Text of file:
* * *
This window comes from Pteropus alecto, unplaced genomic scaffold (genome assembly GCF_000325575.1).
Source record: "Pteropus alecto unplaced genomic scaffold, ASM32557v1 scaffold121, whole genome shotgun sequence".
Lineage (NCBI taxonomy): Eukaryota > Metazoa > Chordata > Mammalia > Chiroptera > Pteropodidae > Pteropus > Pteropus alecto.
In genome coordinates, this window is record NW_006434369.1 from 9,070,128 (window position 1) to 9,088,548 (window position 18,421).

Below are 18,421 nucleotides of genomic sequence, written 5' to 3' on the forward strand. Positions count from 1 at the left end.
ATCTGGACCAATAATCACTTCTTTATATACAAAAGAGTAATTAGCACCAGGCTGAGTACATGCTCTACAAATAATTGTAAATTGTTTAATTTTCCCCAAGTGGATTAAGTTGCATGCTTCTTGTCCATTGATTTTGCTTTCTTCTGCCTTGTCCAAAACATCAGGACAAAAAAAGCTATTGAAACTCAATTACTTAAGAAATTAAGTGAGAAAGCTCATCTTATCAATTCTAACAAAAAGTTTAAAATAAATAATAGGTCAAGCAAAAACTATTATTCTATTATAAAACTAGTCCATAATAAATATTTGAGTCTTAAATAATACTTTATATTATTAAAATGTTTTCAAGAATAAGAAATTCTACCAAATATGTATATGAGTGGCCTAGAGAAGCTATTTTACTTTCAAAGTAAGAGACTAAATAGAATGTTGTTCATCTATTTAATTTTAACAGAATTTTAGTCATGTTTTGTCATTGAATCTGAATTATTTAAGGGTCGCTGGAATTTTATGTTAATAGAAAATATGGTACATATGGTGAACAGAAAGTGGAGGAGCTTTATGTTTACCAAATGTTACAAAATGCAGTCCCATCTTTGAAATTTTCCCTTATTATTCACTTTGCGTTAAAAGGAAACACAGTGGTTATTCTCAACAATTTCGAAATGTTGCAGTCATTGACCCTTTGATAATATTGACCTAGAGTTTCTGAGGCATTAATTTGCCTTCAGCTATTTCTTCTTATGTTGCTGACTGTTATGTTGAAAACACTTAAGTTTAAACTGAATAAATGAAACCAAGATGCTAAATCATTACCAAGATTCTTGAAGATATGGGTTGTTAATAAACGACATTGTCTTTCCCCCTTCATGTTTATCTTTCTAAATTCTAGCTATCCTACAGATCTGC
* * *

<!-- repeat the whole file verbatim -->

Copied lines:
This window comes from Pteropus alecto, unplaced genomic scaffold (genome assembly GCF_000325575.1).
Source record: "Pteropus alecto unplaced genomic scaffold, ASM32557v1 scaffold121, whole genome shotgun sequence".
Lineage (NCBI taxonomy): Eukaryota > Metazoa > Chordata > Mammalia > Chiroptera > Pteropodidae > Pteropus > Pteropus alecto.
In genome coordinates, this window is record NW_006434369.1 from 9,070,128 (window position 1) to 9,088,548 (window position 18,421).

Below are 18,421 nucleotides of genomic sequence, written 5' to 3' on the forward strand. Positions count from 1 at the left end.
ATCTGGACCAATAATCACTTCTTTATATACAAAAGAGTAATTAGCACCAGGCTGAGTACATGCTCTACAAATAATTGTAAATTGTTTAATTTTCCCCAAGTGGATTAAGTTGCATGCTTCTTGTCCATTGATTTTGCTTTCTTCTGCCTTGTCCAAAACATCAGGACAAAAAAAGCTATTGAAACTCAATTACTTAAGAAATTAAGTGAGAAAGCTCATCTTATCAATTCTAACAAAAAGTTTAAAATAAATAATAGGTCAAGCAAAAACTATTATTCTATTATAAAACTAGTCCATAATAAATATTTGAGTCTTAAATAATACTTTATATTATTAAAATGTTTTCAAGAATAAGAAATTCTACCAAATATGTATATGAGTGGCCTAGAGAAGCTATTTTACTTTCAAAGTAAGAGACTAAATAGAATGTTGTTCATCTATTTAATTTTAACAGAATTTTAGTCATGTTTTGTCATTGAATCTGAATTATTTAAGGGTCGCTGGAATTTTATGTTAATAGAAAATATGGTACATATGGTGAACAGAAAGTGGAGGAGCTTTATGTTTACCAAATGTTACAAAATGCAGTCCCATCTTTGAAATTTTCCCTTATTATTCACTTTGCGTTAAAAGGAAACACAGTGGTTATTCTCAACAATTTCGAAATGTTGCAGTCATTGACCCTTTGATAATATTGACCTAGAGTTTCTGAGGCATTAATTTGCCTTCAGCTATTTCTTCTTATGTTGCTGACTGTTATGTTGAAAACACTTAAGTTTAAACTGAATAAATGAAACCAAGATGCTAAATCATTACCAAGATTCTTGAAGATATGGGTTGTTAATAAACGACATTGTCTTTCCCCCTTCATGTTTATCTTTCTAAATTCTAGCTATCCTACAGATCTGC